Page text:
Senate panel examines what went wrong in Afghanistan
WASHINGTON, Nov. 17 (UPI) -- Lawmakers looked to the past for answers during a Wednesday hearing into policy decisions made across four presidential administrations that may have contributed to the chaotic withdrawal of U.S. troops from Afghanistan in August.
But as they tried to hone in on which choices over a nearly 20-year period ended up being mistakes, experts disagreed on where exactly the United States erred, and instead pointed toward the larger consequences of modern U.S. military intervention abroad.
"You're not going to get total victory in an Afghan context or anywhere else," said Ryan Crocker, former U.S. ambassador to Afghanistan and Iraq. "We don't do total war; we don't get total victories."
Wednesday's inquiry before the Senate Foreign Relations Committee was the latest in a series of hearings on Capitol Hill that attempt to understand the circumstances that led to the disastrous end to the U.S. presence in Afghanistan.
Crocker was joined by Laurel Miller, director of the International Crisis Group's Asia Program. Throughout the hearing, Miller and Crocker cautioned lawmakers on the long-term impact of pursuing military action, especially in Afghanistan.
"The consequences of a military intervention are not just the third and fourth order, they were the 30th and 40th," Crocker told lawmakers.
While the experts agreed on the importance of planning for long-term impacts, Miller took a more critical view of policy decisions made during earlier administrations, highlighting the pitfalls of regime change in particular.
Invoking the doctrine of former Secretary of State Colin Powell, Miller told lawmakers that when the United States removed the Taliban from power, they operated under the assumption that the power vacuum would sort itself out without considerable U.S. effort.
"In the words of Colin Powell: 'You break it, you own it,' and so if you're going to engage in regime change, you better have strategic patience," Miller said.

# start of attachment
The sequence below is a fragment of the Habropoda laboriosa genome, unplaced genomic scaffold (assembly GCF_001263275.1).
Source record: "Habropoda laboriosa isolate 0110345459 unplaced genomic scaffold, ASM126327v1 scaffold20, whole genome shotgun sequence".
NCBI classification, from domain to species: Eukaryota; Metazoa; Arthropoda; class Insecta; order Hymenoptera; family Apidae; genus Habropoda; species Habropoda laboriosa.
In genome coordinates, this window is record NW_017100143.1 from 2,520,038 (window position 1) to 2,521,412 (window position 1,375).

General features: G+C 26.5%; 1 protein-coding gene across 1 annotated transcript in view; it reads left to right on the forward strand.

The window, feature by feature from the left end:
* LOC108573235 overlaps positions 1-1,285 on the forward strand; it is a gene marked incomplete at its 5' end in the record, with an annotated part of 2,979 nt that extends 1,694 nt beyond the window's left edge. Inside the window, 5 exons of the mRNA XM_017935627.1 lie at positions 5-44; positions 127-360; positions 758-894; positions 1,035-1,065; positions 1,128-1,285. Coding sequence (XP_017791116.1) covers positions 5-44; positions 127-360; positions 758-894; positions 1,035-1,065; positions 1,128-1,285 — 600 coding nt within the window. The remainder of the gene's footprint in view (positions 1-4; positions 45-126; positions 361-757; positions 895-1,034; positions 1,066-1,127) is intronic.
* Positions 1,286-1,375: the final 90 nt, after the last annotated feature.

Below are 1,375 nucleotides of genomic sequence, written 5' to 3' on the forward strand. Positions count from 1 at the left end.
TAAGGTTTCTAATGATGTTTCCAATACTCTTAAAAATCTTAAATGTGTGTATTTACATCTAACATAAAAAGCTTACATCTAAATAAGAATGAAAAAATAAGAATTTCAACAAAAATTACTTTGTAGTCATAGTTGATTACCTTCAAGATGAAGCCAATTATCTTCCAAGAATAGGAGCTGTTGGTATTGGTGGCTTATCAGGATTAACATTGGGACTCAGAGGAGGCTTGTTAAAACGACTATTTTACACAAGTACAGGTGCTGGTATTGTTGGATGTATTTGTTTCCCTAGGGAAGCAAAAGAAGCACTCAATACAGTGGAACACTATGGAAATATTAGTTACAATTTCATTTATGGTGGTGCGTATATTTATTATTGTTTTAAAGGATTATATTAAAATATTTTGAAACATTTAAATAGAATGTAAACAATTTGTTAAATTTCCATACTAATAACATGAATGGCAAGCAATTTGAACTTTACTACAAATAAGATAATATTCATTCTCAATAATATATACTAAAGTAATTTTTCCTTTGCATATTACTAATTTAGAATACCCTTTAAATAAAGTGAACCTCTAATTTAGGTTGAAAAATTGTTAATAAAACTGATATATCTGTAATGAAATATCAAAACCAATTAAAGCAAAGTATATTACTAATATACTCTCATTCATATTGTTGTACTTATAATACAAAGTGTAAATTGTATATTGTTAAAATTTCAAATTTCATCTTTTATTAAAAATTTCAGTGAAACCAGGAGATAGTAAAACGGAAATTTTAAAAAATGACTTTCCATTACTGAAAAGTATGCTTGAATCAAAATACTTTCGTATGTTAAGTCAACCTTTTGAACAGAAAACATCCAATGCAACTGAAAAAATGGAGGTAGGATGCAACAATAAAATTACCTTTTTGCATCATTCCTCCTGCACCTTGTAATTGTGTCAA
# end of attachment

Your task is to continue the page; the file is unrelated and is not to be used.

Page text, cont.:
Although Miller's remarks focused on the entirety of the war, Crocker primarily reflected on recent policy decisions. Notably, he pointed to the Trump administration's deal with the Taliban to withdraw all U.S. forces from Afghanistan and President Joe Biden's decision to follow through as the main pitfall in America's Afghanistan policy.
When senators questioned Crocker on policy mishaps during the early stages of the conflict, he said that once the Taliban refused to give up al-Qaida leadership, including Osama bin Laden, the United States had no choice but to execute the policy exactly as it occurred.
Crocker's evaluation prompted swift pushback from Sen. Chris Murphy, D-Conn.
"I remember being a first-term, 33-year-old member of Congress and going to Iraq for my first time, meeting you," Murphy said. "That makes it pretty shocking to listen to what seems to be from you a complete lack of critical assessments of our 20-year adventure in Afghanistan."
Under questioning from lawmakers from both parties, Crocker indicated that he did not support the quick withdrawal from the country. But Murphy pressed the former ambassador on how long the United States should have stayed and under what conditions.
"If the timeline is impossible, what are the benchmarks?" Murphy asked. "Why would we think that those benchmarks could be achieved in another five years or 10 years?"
Crocker responded by underscoring the importance of following through on principles that hold the Taliban to account instead of an outright victory.